A new moment in China-Argentina ties

By Tom Fowdy
0 Comment(s)Print E-mail China.org.cn, February 9, 2022
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People are seen at Argentina's food and wine booth during the China International Import Expo in Shanghai, Nov. 7, 2020. [Photo/cfp.cn]

Argentine President Alberto Fernandez recently travelled to China for the opening ceremony of the Beijing 2022 Olympic Winter Games. During his visit, Argentina and China announced the launch of the Year of Friendly Cooperation. This visit proved to be a crucial moment in China-Argentina ties, as the South American nation formalized its incorporation into the Belt and Road Initiative (BRI). Moreover, the two countries announced that they will carry out a series of activities throughout the year to enhance mutual understanding and friendship between their peoples, and deepen exchanges and cooperation at the local level.

Argentina has turned to China as a constructive and positive partner that can transform its economic fortunes. Over the past six years or so, the country has fallen upon hard times. A sinking currency and a debt crisis – combined with the impact of the pandemic – have severely harmed its gross domestic product, with average incomes falling from $14,600 in 2017 to just $8,441 today. The country represents a broader pattern seen across South America, with similar declines being experienced to its north in Brazil, as Buenos Ares recently secured a $50 billion bailout from the International Monetary Fund.

Argentina's economic performance has been characteristic of the stagnation which neoliberal focused policies have imposed on the continent. Since the BRI was proposed in 2013, it has been offering participating countries the opportunity to reshape their economic futures through the rapid and affordable creation of infrastructure – in the domains of rail, road, sea, as well as energy – thereby increasing connectivity, market potential and in turn export growth. 

As the second largest country in South America, Argentina has an enormous amount of economic potential. There is a reason why its name effectively translates to "Land of Silver" and that is because of its vast mineral resources, including lead, zinc, iron ore, uranium, manganese, tin, silver, copper and tungsten.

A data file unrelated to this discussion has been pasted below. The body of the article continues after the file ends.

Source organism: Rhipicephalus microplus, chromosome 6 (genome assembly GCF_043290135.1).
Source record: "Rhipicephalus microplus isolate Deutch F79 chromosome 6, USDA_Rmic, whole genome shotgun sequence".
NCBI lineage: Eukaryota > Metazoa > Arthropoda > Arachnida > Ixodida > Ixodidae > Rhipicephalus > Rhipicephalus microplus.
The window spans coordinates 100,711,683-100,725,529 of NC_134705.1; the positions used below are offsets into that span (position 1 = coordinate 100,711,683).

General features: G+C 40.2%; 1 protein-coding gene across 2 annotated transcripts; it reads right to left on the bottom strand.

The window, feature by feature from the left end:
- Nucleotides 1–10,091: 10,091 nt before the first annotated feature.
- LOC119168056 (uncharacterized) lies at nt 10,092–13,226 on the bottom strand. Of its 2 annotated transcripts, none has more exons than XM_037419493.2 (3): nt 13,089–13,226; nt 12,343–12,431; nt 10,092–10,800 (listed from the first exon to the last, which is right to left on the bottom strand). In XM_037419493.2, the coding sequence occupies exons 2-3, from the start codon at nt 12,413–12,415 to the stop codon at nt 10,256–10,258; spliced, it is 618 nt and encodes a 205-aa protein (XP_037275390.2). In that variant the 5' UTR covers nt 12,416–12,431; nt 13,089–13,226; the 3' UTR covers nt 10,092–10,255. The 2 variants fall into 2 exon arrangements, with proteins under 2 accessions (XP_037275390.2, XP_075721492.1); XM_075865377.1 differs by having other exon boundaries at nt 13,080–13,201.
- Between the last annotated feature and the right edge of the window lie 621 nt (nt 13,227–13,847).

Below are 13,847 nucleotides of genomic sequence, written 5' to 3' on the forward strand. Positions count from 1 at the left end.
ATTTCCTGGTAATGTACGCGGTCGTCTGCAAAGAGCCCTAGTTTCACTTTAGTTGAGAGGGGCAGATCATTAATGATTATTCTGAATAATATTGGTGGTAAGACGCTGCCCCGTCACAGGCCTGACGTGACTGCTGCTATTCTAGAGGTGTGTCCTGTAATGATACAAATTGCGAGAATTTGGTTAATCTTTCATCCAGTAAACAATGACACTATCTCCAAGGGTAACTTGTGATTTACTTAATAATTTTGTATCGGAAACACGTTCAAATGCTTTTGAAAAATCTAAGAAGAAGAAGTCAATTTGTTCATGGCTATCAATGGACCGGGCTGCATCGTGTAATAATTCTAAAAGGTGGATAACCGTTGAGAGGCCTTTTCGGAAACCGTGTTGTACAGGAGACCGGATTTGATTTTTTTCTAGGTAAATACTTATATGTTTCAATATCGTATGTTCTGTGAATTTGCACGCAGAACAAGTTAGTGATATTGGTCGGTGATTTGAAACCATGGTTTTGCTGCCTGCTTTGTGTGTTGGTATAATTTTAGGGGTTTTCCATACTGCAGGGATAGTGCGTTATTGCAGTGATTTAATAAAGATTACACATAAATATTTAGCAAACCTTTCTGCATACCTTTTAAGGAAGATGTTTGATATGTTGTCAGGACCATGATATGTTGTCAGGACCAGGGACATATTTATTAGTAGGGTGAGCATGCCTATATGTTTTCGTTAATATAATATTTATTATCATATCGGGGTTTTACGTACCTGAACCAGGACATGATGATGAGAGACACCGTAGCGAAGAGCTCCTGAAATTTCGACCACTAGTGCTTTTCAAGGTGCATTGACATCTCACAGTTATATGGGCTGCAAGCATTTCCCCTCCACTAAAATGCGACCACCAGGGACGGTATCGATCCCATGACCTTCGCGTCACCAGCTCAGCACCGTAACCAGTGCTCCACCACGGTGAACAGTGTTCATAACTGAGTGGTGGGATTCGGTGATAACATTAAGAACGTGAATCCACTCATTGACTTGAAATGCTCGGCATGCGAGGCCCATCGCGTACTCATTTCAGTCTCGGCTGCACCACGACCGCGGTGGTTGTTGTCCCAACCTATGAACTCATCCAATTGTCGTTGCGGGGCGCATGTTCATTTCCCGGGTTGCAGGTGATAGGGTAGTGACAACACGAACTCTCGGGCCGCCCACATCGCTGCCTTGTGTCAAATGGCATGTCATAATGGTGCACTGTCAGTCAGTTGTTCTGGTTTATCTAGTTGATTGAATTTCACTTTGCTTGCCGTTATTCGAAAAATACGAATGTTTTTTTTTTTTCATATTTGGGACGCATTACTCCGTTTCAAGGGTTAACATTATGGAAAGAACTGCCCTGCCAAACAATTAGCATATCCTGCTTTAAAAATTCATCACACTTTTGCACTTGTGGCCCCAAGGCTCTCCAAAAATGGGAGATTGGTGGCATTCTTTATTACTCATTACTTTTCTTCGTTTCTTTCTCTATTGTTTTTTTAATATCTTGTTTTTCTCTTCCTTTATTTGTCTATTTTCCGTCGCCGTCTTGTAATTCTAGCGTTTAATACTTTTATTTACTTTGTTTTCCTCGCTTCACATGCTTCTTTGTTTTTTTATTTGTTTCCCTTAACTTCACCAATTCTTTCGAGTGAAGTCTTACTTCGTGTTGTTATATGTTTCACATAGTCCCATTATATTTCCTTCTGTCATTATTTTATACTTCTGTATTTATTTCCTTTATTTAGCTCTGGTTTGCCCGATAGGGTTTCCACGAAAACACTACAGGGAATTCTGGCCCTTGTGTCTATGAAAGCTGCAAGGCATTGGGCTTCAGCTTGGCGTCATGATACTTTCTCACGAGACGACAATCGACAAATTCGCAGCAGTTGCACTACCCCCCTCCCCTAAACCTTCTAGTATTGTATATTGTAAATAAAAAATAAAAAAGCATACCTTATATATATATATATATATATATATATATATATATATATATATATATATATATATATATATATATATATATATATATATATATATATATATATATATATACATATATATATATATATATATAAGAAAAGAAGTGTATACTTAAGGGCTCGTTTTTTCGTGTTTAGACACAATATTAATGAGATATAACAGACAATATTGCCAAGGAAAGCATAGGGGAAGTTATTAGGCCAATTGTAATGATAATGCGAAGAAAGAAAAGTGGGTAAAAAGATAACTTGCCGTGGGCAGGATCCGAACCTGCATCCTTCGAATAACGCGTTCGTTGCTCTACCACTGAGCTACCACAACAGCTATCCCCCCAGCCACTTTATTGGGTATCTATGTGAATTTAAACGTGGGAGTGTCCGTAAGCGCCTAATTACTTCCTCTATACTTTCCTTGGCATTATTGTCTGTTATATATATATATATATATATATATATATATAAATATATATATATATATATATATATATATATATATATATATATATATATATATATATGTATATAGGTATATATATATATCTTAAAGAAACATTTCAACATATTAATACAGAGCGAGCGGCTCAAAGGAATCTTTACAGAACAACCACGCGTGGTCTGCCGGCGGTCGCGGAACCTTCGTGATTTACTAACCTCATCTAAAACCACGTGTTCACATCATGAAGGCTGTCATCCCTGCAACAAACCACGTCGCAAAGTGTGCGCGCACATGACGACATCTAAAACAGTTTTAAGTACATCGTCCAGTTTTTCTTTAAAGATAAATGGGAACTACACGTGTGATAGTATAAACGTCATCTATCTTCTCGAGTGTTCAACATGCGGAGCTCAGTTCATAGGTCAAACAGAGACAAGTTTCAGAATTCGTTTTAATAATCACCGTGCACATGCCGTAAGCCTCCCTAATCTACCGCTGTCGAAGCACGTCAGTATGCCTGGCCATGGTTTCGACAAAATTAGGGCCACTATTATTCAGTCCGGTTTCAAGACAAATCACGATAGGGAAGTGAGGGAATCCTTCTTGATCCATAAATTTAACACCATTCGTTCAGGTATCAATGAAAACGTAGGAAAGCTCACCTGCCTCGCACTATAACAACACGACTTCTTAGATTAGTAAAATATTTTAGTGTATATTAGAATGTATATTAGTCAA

In joining the BRI, Argentina procures for itself the ability to further develop these lucrative industries through the establishment of wide-reaching infrastructure, which can boost its exports. As China is an enormous consumer of metals in its own production and supply chains, this provides a concentrated and unrivalled market in terms of size for its exports, establishing a win-win partnership between the two countries for mutual economic growth. Moreover, Argentina is also a significant exporter of agricultural and food products including soy and beef, which are also important to China.

In this context, the circumstances have been right for Argentina and China to boost engagement through the framework of the BRI, which will help the two countries deepen cooperation in various areas. As such, both sides are expected to enjoy more opportunities, and forge a transcontinental partnership which will ultimately bring significant benefits to their peoples.

Tom Fowdy is a British political and international relations analyst and a graduate of Durham and Oxford universities. For more information please visit: 


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